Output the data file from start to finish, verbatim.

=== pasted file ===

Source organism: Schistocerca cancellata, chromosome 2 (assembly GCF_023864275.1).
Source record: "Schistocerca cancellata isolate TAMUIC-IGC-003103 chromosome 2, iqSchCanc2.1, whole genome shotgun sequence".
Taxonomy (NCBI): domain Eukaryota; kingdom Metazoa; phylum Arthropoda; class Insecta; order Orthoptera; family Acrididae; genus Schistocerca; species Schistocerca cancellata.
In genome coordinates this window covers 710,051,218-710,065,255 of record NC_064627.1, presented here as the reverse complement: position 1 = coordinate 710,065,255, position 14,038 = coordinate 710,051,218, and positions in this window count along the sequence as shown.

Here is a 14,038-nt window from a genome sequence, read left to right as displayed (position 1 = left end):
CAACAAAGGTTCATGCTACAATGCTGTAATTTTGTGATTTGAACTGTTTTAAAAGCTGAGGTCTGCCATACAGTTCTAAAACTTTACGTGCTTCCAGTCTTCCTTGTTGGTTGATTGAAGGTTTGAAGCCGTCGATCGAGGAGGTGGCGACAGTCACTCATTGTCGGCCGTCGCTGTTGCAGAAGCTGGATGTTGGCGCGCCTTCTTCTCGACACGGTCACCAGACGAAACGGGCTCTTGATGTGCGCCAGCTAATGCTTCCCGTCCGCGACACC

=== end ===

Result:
Source organism: Schistocerca cancellata, chromosome 2 (assembly GCF_023864275.1).
Source record: "Schistocerca cancellata isolate TAMUIC-IGC-003103 chromosome 2, iqSchCanc2.1, whole genome shotgun sequence".
Taxonomy (NCBI): domain Eukaryota; kingdom Metazoa; phylum Arthropoda; class Insecta; order Orthoptera; family Acrididae; genus Schistocerca; species Schistocerca cancellata.
In genome coordinates this window covers 710,051,218-710,065,255 of record NC_064627.1, presented here as the reverse complement: position 1 = coordinate 710,065,255, position 14,038 = coordinate 710,051,218, and positions in this window count along the sequence as shown.

Here is a 14,038-nt window from a genome sequence, read left to right as displayed (position 1 = left end):
CAACAAAGGTTCATGCTACAATGCTGTAATTTTGTGATTTGAACTGTTTTAAAAGCTGAGGTCTGCCATACAGTTCTAAAACTTTACGTGCTTCCAGTCTTCCTTGTTGGTTGATTGAAGGTTTGAAGCCGTCGATCGAGGAGGTGGCGACAGTCACTCATTGTCGGCCGTCGCTGTTGCAGAAGCTGGATGTTGGCGCGCCTTCTTCTCGACACGGTCACCAGACGAAACGGGCTCTTGATGTGCGCCAGCTAATGCTTCCCGTCCGCGACACC